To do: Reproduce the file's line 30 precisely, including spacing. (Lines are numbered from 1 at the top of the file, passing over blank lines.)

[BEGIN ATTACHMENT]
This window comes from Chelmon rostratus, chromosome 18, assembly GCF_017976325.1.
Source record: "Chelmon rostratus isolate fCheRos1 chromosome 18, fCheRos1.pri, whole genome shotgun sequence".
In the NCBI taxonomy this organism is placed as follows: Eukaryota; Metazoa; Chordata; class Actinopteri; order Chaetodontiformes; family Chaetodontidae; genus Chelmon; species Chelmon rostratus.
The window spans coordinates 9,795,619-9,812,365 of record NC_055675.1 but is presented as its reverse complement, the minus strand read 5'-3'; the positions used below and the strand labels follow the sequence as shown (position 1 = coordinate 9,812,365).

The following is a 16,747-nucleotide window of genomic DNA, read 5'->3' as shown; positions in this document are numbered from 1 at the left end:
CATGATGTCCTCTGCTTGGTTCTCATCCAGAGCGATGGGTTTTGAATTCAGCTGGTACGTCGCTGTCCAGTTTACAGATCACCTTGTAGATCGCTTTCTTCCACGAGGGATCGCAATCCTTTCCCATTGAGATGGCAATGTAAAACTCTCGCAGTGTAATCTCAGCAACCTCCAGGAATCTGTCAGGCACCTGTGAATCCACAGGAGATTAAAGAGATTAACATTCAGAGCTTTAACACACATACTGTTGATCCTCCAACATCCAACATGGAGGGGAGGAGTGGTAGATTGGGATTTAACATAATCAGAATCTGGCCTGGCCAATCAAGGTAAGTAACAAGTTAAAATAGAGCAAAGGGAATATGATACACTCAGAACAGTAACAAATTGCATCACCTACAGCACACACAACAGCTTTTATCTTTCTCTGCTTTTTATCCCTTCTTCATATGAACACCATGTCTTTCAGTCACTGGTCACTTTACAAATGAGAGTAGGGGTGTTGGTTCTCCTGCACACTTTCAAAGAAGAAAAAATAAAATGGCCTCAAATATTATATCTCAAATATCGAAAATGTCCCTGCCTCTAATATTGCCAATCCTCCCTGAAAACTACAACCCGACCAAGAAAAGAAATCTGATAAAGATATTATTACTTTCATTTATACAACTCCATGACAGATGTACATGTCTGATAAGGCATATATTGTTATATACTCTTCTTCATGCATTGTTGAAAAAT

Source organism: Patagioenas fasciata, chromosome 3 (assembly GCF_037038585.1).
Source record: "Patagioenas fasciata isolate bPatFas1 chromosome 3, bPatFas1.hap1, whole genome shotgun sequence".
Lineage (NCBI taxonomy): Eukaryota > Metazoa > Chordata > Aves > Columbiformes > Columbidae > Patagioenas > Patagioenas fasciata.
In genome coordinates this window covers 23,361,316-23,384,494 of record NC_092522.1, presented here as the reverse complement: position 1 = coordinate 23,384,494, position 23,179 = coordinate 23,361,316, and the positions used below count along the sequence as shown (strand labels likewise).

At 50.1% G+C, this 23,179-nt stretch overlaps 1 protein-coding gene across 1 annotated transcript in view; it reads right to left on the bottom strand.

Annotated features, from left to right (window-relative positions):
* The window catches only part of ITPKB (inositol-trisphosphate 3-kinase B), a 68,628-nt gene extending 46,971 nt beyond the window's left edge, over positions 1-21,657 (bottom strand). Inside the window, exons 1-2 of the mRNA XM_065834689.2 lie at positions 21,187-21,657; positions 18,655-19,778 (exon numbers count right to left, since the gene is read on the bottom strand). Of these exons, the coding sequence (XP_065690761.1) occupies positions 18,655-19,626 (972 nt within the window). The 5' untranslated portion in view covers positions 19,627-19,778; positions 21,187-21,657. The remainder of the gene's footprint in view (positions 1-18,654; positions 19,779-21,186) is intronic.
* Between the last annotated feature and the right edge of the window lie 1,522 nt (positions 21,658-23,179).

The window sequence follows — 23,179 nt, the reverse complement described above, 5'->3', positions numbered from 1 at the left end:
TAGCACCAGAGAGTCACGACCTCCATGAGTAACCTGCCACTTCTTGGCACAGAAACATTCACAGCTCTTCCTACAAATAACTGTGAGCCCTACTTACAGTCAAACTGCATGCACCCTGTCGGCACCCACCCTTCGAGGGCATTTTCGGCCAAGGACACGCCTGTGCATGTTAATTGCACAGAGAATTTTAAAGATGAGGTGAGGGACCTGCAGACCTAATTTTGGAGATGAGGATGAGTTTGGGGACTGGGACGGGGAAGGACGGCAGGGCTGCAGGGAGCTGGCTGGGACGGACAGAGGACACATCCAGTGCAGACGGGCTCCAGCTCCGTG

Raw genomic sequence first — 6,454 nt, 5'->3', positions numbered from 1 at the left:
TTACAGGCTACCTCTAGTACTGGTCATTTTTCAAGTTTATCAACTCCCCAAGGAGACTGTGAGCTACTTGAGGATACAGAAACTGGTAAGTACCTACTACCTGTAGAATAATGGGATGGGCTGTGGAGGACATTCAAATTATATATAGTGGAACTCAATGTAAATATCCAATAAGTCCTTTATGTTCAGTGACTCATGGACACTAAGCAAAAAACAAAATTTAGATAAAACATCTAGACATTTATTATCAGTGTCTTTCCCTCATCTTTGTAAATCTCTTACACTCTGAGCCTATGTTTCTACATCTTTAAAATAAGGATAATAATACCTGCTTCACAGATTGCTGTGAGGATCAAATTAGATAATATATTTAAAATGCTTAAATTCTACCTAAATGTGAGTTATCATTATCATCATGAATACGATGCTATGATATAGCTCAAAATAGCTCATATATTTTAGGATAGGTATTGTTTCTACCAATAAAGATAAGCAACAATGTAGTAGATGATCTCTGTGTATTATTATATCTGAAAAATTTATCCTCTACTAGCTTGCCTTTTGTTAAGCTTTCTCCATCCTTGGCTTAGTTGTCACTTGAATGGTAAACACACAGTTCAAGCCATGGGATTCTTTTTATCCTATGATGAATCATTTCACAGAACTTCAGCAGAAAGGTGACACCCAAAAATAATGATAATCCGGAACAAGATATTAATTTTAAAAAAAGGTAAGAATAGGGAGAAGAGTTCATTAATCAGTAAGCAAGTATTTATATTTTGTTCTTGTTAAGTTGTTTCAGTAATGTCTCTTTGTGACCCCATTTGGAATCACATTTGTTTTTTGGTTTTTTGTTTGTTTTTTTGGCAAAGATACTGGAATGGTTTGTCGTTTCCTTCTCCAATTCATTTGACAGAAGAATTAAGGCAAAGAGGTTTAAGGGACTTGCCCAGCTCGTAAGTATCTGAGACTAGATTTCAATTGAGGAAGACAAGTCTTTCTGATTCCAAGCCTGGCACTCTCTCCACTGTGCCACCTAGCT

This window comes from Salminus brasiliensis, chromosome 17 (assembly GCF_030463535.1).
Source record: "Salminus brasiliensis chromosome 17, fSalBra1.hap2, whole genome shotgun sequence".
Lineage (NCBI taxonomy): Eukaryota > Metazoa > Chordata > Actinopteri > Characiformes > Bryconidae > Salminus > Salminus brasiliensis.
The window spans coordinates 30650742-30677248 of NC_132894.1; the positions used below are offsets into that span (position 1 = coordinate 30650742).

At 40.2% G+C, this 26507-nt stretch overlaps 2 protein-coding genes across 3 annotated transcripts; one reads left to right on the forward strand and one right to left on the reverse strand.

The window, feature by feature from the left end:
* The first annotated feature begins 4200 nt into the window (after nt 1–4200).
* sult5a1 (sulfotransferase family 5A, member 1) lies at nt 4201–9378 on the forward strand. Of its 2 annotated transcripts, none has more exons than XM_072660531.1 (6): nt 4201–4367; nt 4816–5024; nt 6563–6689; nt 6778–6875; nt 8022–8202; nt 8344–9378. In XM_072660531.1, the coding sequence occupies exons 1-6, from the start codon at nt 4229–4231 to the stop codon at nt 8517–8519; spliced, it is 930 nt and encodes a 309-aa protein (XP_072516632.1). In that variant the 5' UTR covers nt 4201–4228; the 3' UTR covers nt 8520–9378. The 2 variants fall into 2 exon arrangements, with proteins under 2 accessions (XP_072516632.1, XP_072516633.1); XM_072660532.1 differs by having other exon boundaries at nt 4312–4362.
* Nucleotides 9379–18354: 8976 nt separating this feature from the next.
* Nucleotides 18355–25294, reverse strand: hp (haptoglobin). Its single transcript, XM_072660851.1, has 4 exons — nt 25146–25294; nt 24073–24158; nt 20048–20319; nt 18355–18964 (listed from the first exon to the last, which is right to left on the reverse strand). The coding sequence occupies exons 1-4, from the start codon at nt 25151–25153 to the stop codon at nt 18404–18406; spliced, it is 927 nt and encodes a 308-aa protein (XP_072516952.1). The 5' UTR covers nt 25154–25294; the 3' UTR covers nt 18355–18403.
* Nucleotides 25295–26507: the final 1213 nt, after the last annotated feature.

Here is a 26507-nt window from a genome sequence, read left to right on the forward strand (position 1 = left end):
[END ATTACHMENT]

Here is a 26507-nt window from a genome sequence, read left to right on the forward strand (position 1 = left end):